A Conversation with Jay Carney

A TNJ alum on politics, media, and whether the Onion has it right

Madeline Witt Jay Carney ’87, a former managing editor of the New Journal, served as the 29th White House press secretary until his resignation this past May. He is now working as a commentator for CNN. He spoke with TNJ about politics, media, and whether or not The Onion has it right. Interview conducted by Noah Remnick. Last summer, The Onion published a fake op-ed under your byline titled “Well, Time To Go Out In Front Of A Bunch Of People And Lie To Them.”. . . Read more
Noah Remnick
Rocking the House

New Haven’s punk scene lives on in the basements of some its most die-hard fans

I walked up the uneven stairs to the Panty House’s front porch on a Sunday night in November. A group of twenty-somethings with bull-ring nose piercings, shaggy beards and long, purple-streaked hair sat on the patio smoking. They nodded silently as I entered. Less than three miles from Yale’s campus, this “female house of punk,” as described by resident Kayla Bastos, was hosting a concert by New Haven band Mute Witness. Their front man, Ed Goodfriend, had warned me not to spread word about the. . . Read more
Anna Meixler
The Real-Life Miracles of Father McGivney

A New Haven congregation must prove miracles to canonize its beloved leader

Edward Wang At an evening Mass at Saint Mary’s Church on Hillhouse Avenue, Father Joseph Allen stands at the pulpit and reads to his congregation from the Gospel of Matthew. He reads the story of a miracle: as Jesus departed from the city of Jericho, two blind men stopped him on the road. These men knew him and begged that he cure their blindness. Jesus asked them, “Do you believe that I can do this?” “Yes, Lord,” they responded. Jesus touched their eyelids. “Let it. . . Read more
Edward Columbia
Jesus Take The Wheel

Ray Dubuque thinks Jesus can turn America liberal

“How can the nation expect that the Republicans will solve the problem of the president not being able to drive the nation’s bus properly when they’re the ones who punctured the tires?” The voice coming from the stereo on the back of Reverend Ray Dubuque’s van lilts and breaks on “tires”—it sounds wise; a little paternal. Dubuque drives in circles, down College Street, right on Chapel, up High, and back around again. “That’s my voice you’re hearing,” he says. “I just recorded it this morning. . . Read more
Ruby Bilger
All In The Mind

Can hypnotherapy help Yale’s athletes master their minds—and their opponents?

The Yale men’s soccer team won only one of its seventeen games this season. Midway through the fall, it had become clear physical training was not leading to considerable improvement on the field. The coaches hoped to find another way to give their team an edge. They talked one-on-one with the players, learning what made each man tick, even administering personality tests. They were not looking for information about the players’ observable performances. Instead, they were interested in improving the team’s mental game; the players. . . Read more
Ivy Sanders Schneider
Haunted Haven

A ghostly tour of the Elm City

Madeleine Witt “Point five’s nothing. In New Haven, we get sevens.” Chrystyne McGrath stands outside of the Starbucks at the intersection of Chapel and High Streets, surrounded by a crowd of about forty people. She holds up a black box the size of a graphing calculator. It’s an EMF meter, a scientific instrument that measures changes in electromagnetic fields. A small screen displays a single number. If the number is at least 0.5, McGrath says, then the machine might be detecting a ghost. The EMF. . . Read more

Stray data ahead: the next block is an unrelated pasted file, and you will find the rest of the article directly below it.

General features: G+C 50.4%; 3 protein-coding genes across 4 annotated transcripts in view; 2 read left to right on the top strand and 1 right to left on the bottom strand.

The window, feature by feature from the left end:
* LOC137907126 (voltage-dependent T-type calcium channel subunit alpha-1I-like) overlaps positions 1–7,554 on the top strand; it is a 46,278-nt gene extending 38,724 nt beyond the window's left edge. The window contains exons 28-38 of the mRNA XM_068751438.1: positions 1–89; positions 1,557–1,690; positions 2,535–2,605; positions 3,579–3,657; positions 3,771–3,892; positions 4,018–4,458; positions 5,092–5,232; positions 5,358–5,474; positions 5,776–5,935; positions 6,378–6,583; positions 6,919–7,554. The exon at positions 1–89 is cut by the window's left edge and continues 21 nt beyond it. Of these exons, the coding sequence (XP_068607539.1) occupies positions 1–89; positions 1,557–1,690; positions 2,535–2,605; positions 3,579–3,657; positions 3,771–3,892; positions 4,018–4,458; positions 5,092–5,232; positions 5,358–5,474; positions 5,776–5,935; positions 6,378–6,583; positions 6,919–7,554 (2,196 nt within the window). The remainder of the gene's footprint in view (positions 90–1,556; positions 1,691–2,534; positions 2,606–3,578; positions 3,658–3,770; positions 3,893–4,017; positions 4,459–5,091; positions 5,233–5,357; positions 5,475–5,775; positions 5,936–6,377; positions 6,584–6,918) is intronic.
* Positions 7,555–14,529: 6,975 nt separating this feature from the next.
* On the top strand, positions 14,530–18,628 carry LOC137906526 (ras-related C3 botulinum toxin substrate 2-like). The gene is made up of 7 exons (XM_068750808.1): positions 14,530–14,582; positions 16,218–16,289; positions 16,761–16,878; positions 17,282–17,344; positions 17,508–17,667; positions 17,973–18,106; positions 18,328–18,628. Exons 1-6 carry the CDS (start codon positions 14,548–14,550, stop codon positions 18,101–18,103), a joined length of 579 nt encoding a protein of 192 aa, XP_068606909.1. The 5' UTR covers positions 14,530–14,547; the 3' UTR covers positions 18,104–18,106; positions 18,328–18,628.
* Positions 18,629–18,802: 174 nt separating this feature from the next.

Libbie Katsev
Rarer Than Fiction

Rare books remain hidden in the library stacks

The quest for the Holy Grail. The legend of the Sword and the Stone. The founding of the Knights of the Round Table. These, and other tales, fill the illustrated pages of Thomas Malory’s Le Morte d’Arthur. Malory, an English knight and Member of Parliament, wrote the book while imprisoned in the 1470s. Since then, the book has become one of the most well known collections of the heroic deeds and chivalric romances of King Arthur’s reign. Yale’s Beinecke Rare Book & Manuscript Library owns. . . Read more
Abigail Schneider
Into the (Connecticut) Woods

A nature enthusiast singlehandedly maps the state’s native species

Before we crossed the gate into Hamden’s West Rock Ridge State Park, Michael Richardson pulled a bottle of mosquito repellent from a backpack stuffed with hiking supplies. “I have two separate infections of Lyme disease, so I make a point of bringing the bug spray every time I come out,” he explained to me as we stood near the park’s entrance. “It’s just one of those things you have to deal with, I guess.” Richardson knows nature, ticks and otherwise: he has spent the past. . . Read more
Marissa Medansky
On Roadside Shrines and Being Far From Home

A globetrotting Yalie reflects on tragedy at home

Madeleine Witt I’m in Mumbai when Samantha dies, and Siem Reap when I find out. I see it on Facebook, which is how I always learn that an acquaintance has died. It’s 5:00 a.m., and my circadian rhythms are upside down. The air beyond my hotel room window is warm and soggy, and it’s fogging up the glass. The air-conditioning on my face feels like it would be chlorine-blue if I could see it. The room smells like perfume and bleach fumes. I’ve promised myself. . . Read more
Nimal Eames-Scott